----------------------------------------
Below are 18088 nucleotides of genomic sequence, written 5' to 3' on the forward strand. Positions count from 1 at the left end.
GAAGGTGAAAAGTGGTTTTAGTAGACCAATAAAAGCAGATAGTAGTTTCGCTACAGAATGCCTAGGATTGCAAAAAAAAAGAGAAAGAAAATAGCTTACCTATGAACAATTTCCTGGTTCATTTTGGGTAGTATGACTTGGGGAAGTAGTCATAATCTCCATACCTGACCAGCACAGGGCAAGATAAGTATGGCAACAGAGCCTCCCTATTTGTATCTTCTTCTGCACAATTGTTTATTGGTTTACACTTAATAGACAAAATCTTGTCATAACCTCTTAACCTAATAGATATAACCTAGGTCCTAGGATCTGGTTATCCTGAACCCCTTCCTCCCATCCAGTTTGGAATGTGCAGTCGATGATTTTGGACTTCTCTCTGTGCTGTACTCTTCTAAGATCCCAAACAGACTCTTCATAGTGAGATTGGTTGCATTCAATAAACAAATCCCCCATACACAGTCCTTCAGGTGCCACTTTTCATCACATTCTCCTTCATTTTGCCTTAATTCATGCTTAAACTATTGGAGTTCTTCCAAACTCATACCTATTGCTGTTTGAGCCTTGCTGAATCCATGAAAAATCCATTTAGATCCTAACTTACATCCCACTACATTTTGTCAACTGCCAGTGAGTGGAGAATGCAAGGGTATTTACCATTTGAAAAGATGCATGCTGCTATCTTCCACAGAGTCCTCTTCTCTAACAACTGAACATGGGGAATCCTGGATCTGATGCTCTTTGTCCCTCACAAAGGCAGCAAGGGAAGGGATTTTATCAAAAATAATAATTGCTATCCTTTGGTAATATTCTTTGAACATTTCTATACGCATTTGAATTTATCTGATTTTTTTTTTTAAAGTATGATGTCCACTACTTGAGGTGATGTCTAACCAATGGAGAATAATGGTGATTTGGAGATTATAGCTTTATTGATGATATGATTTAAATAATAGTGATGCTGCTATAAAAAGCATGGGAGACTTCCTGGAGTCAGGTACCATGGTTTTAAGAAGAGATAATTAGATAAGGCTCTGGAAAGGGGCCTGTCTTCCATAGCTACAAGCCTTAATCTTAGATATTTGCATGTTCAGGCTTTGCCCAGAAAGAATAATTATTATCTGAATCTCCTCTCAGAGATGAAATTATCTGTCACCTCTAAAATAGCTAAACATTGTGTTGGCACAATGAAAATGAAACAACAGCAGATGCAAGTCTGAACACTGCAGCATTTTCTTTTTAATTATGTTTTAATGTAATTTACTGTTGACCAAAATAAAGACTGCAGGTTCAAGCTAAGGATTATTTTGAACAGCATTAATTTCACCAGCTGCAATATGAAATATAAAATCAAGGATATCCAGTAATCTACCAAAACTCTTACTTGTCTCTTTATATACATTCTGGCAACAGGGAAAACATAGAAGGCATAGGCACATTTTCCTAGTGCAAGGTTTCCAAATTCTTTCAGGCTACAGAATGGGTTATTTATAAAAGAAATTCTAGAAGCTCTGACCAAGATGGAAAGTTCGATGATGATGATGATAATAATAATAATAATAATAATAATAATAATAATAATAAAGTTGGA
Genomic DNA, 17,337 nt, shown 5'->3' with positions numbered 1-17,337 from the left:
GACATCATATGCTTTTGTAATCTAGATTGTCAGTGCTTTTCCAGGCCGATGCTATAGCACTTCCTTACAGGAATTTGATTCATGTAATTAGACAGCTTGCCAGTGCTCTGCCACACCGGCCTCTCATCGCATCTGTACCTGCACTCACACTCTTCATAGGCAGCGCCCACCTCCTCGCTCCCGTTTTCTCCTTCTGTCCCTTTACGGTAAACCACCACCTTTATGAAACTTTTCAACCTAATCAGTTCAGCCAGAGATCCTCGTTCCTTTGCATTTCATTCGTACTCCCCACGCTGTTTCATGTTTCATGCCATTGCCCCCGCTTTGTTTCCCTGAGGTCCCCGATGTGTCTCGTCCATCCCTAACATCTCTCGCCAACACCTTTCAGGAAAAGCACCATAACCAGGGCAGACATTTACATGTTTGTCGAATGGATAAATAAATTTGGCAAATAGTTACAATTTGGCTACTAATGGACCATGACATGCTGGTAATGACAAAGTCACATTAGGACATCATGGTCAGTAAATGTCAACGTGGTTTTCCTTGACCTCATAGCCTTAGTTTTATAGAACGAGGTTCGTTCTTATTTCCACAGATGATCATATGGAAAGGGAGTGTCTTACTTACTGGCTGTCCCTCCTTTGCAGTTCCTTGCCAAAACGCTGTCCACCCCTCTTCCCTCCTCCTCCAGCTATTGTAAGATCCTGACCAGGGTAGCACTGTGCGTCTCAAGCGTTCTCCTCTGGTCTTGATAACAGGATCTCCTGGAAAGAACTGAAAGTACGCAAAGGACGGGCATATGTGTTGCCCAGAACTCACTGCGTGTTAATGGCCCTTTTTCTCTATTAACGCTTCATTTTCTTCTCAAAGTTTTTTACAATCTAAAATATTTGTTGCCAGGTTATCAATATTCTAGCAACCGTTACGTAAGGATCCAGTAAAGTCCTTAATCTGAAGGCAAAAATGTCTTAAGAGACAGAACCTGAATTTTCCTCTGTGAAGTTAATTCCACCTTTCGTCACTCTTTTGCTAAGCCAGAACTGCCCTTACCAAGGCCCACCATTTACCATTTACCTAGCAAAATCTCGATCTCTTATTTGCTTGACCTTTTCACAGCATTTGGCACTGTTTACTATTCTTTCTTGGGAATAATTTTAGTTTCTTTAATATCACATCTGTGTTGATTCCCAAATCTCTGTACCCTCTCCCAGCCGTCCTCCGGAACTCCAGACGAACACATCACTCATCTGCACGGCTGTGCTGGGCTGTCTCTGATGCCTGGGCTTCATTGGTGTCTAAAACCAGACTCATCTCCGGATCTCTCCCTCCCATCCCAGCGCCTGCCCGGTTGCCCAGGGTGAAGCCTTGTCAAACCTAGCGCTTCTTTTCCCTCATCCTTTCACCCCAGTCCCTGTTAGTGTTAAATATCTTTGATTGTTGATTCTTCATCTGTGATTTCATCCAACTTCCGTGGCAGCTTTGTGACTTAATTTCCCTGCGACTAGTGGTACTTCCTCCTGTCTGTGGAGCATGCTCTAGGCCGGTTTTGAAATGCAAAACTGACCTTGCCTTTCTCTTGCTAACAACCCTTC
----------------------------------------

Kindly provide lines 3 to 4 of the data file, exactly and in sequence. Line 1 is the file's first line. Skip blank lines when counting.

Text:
Genomic DNA, 17,337 nt, shown 5'->3' with positions numbered 1-17,337 from the left:
GACATCATATGCTTTTGTAATCTAGATTGTCAGTGCTTTTCCAGGCCGATGCTATAGCACTTCCTTACAGGAATTTGATTCATGTAATTAGACAGCTTGCCAGTGCTCTGCCACACCGGCCTCTCATCGCATCTGTACCTGCACTCACACTCTTCATAGGCAGCGCCCACCTCCTCGCTCCCGTTTTCTCCTTCTGTCCCTTTACGGTAAACCACCACCTTTATGAAACTTTTCAACCTAATCAGTTCAGCCAGAGATCCTCGTTCCTTTGCATTTCATTCGTACTCCCCACGCTGTTTCATGTTTCATGCCATTGCCCCCGCTTTGTTTCCCTGAGGTCCCCGATGTGTCTCGTCCATCCCTAACATCTCTCGCCAACACCTTTCAGGAAAAGCACCATAACCAGGGCAGACATTTACATGTTTGTCGAATGGATAAATAAATTTGGCAAATAGTTACAATTTGGCTACTAATGGACCATGACATGCTGGTAATGACAAAGTCACATTAGGACATCATGGTCAGTAAATGTCAACGTGGTTTTCCTTGACCTCATAGCCTTAGTTTTATAGAACGAGGTTCGTTCTTATTTCCACAGATGATCATATGGAAAGGGAGTGTCTTACTTACTGGCTGTCCCTCCTTTGCAGTTCCTTGCCAAAACGCTGTCCACCCCTCTTCCCTCCTCCTCCAGCTATTGTAAGATCCTGACCAGGGTAGCACTGTGCGTCTCAAGCGTTCTCCTCTGGTCTTGATAACAGGATCTCCTGGAAAGAACTGAAAGTACGCAAAGGACGGGCATATGTGTTGCCCAGAACTCACTGCGTGTTAATGGCCCTTTTTCTCTATTAACGCTTCATTTTCTTCTCAAAGTTTTTTACAATCTAAAATATTTGTTGCCAGGTTATCAATATTCTAGCAACCGTTACGTAAGGATCCAGTAAAGTCCTTAATCTGAAGGCAAAAATGTCTTAAGAGACAGAACCTGAATTTTCCTCTGTGAAGTTAATTCCACCTTTCGTCACTCTTTTGCTAAGCCAGAACTGCCCTTACCAAGGCCCACCATTTACCATTTACCTAGCAAAATCTCGATCTCTTATTTGCTTGACCTTTTCACAGCATTTGGCACTGTTTACTATTCTTTCTTGGGAATAATTTTAGTTTCTTTAATATCACATCTGTGTTGATTCCCAAATCTCTGTACCCTCTCCCAGCCGTCCTCCGGAACTCCAGACGAACACATCACTCATCTGCACGGCTGTGCTGGGCTGTCTCTGATGCCTGGGCTTCATTGGTGTCTAAAACCAGACTCATCTCCGGATCTCTCCCTCCCATCCCAGCGCCTGCCCGGTTGCCCAGGGTGAAGCCTTGTCAAACCTAGCGCTTCTTTTCCCTCATCCTTTCACCCCAGTCCCTGTTAGTGTTAAATATCTTTGATTGTTGATTCTTCATCTGTGATTTCATCCAACTTCCGTGGCAGCTTTGTGACTTAATTTCCCTGCGACTAGTGGTACTTCCTCCTGTCTGTGGAGCATGCTCTAGGCCGGTTTTGAAATGCAAAACTGACCTTGCCTTTCTCTTGCTAACAACCCTTC